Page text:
Publicly traded corporations are obligated to report earnings and expenses and a variety of details. They issue statements about the makeup of those earnings on a voluntary basis to help their investors understand "color" associated with those numbers.

    One second after those voluntary disclosures provide any negative effects or risk doing so for any reason, they actually have an obligation to protect shareholders, even if that means being less forthcoming.

    Apple itself has concatenated product lines into categories for the same reason. But if they felt it was a risk to shareholders to even report those figures they could step back from that.

    So fine.

    But nonetheless it is funny to us non shareholders, Samsung has to do this! :D

  7. quinney macrumors member

    Jul 22, 2007
    I think he meant that it looks like they might end up paying Apple a fee for each Android phone sold and they want to be able to minimize the number.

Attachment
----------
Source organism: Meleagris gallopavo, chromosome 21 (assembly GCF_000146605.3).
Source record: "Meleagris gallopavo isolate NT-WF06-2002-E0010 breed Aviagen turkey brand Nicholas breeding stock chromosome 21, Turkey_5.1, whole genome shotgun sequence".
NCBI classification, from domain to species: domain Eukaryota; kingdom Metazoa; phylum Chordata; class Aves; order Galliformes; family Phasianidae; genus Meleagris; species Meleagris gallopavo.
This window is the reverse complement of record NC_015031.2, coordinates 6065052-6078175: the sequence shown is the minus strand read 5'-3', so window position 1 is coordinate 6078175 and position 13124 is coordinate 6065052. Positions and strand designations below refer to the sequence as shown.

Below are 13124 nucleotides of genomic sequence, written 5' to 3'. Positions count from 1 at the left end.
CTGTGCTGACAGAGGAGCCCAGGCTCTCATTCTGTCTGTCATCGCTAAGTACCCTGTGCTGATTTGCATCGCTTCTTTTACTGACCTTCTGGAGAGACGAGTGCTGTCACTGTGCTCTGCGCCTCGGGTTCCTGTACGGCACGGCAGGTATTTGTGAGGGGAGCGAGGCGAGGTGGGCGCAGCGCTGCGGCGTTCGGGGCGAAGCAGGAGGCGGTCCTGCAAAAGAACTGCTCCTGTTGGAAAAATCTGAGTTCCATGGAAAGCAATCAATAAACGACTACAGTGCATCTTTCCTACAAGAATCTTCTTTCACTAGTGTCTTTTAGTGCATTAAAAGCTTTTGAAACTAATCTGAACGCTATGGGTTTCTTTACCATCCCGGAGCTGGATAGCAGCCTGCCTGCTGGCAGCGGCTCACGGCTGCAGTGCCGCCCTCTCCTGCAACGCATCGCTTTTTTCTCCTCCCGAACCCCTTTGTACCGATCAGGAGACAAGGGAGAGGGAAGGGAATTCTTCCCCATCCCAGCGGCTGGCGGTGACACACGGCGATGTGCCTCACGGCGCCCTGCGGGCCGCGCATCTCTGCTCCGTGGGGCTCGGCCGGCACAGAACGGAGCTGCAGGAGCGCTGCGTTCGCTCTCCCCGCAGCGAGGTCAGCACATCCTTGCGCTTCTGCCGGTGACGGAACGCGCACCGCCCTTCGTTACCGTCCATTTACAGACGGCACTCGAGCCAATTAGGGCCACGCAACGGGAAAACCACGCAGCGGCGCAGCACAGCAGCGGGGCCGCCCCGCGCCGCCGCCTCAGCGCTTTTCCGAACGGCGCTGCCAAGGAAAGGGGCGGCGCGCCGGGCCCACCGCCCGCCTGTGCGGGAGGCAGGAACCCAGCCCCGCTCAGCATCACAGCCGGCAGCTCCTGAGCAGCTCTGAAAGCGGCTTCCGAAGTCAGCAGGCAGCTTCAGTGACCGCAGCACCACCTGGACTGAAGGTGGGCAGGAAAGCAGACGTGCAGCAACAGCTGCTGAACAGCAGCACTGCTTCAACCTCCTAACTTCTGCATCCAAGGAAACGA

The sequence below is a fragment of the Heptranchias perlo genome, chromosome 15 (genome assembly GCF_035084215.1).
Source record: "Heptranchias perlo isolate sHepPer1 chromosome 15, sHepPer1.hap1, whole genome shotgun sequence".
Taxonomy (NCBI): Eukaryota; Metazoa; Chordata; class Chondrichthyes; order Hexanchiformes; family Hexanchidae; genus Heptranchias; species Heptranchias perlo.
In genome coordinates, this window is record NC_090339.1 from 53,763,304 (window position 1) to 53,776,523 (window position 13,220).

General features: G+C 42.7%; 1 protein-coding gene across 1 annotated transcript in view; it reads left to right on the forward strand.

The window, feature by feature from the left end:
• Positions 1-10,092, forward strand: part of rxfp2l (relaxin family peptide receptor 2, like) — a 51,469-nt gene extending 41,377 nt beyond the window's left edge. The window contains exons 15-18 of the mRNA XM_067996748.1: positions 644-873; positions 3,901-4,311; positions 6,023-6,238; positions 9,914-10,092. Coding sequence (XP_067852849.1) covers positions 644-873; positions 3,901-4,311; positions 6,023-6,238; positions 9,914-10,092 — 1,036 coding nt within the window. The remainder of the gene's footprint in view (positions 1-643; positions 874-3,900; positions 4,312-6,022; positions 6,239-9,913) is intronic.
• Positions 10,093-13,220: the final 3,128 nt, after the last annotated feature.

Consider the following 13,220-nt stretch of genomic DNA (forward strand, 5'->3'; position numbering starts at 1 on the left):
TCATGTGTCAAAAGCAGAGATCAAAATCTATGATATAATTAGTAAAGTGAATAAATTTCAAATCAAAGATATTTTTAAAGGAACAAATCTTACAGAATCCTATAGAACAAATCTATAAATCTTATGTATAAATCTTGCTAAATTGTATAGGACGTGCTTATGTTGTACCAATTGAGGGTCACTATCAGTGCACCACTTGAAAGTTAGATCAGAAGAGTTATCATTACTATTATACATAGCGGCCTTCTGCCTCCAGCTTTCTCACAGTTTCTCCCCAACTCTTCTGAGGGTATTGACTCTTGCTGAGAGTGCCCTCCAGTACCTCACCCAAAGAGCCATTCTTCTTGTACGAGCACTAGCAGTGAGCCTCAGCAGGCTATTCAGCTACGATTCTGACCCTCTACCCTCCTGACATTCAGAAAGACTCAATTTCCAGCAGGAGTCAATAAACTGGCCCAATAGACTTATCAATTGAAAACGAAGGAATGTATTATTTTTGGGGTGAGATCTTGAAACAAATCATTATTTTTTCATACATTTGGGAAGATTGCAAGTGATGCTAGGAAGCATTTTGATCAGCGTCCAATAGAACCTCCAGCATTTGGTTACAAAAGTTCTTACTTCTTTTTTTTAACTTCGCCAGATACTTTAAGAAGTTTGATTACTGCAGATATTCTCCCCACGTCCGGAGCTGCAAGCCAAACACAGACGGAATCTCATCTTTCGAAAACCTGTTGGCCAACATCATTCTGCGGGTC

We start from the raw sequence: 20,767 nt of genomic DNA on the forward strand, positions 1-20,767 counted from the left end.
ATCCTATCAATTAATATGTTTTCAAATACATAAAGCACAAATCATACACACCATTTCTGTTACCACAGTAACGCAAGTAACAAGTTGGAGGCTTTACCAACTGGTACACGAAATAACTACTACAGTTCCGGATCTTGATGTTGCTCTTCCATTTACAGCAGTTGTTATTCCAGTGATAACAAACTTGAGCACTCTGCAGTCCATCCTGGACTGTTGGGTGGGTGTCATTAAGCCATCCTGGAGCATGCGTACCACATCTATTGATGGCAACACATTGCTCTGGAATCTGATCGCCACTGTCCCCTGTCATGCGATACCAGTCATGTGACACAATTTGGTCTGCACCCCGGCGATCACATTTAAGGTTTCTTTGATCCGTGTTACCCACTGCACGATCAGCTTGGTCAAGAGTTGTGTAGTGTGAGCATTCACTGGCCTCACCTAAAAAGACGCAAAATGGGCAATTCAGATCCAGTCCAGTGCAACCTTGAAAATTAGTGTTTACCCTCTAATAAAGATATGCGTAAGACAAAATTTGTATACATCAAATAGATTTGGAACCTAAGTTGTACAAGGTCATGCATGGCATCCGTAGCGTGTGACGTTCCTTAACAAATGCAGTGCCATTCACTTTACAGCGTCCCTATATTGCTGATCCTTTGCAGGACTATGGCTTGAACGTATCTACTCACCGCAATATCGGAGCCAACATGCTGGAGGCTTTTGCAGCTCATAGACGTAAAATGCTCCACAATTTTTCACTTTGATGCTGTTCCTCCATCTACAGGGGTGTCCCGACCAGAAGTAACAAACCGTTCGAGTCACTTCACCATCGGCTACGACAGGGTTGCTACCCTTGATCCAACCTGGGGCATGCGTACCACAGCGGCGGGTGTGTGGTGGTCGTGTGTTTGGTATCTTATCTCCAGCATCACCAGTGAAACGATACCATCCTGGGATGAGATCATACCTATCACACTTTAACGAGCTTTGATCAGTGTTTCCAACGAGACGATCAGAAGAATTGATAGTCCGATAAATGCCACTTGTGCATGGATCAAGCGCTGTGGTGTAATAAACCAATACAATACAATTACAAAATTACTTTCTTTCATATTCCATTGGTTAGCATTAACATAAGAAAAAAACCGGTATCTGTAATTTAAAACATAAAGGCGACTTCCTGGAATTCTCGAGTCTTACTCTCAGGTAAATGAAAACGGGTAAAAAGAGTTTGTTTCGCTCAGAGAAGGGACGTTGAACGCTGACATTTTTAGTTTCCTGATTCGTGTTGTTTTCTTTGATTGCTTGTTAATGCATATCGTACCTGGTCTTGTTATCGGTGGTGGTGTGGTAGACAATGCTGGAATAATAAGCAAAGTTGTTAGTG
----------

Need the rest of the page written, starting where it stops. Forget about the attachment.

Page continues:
8. wovel macrumors 68000

    Mar 15, 2010
    Their Hot New SII was outsold by a year old phone globally, seems like a good time to keep quiet. Samsung dd not sell anything close to 14 million of them (roughly the number of iPhones sold outside the US last quarter).
  9. wovel macrumors 68000

    Mar 15, 2010

    Depends on the country, I do bot believe Samsung is traded in the US, nor do I think many of their public statements would stand up to SEC scrutiny. The number of "mistakes" they make in public statements is astonishing.
  10. paul4339 macrumors 65816

    Sep 14, 2009
    Yes, as long as they still provide enough transparency to give investors an understanding of how well the company is doing: such disclosing total smartphone sales vs non-smartphone sales, but giving no breakdowns.

    I can see that not disclosing number to protect investors is good, but not disclosing enough also defeats the purpose of reporting. For example, if were a Samsung investor I would like to see how smartphone and tablets sales are growing (as separate figures) so that i can make a good investment choice, or even to gauge how well management is doing. It would also be nice to see gross margins.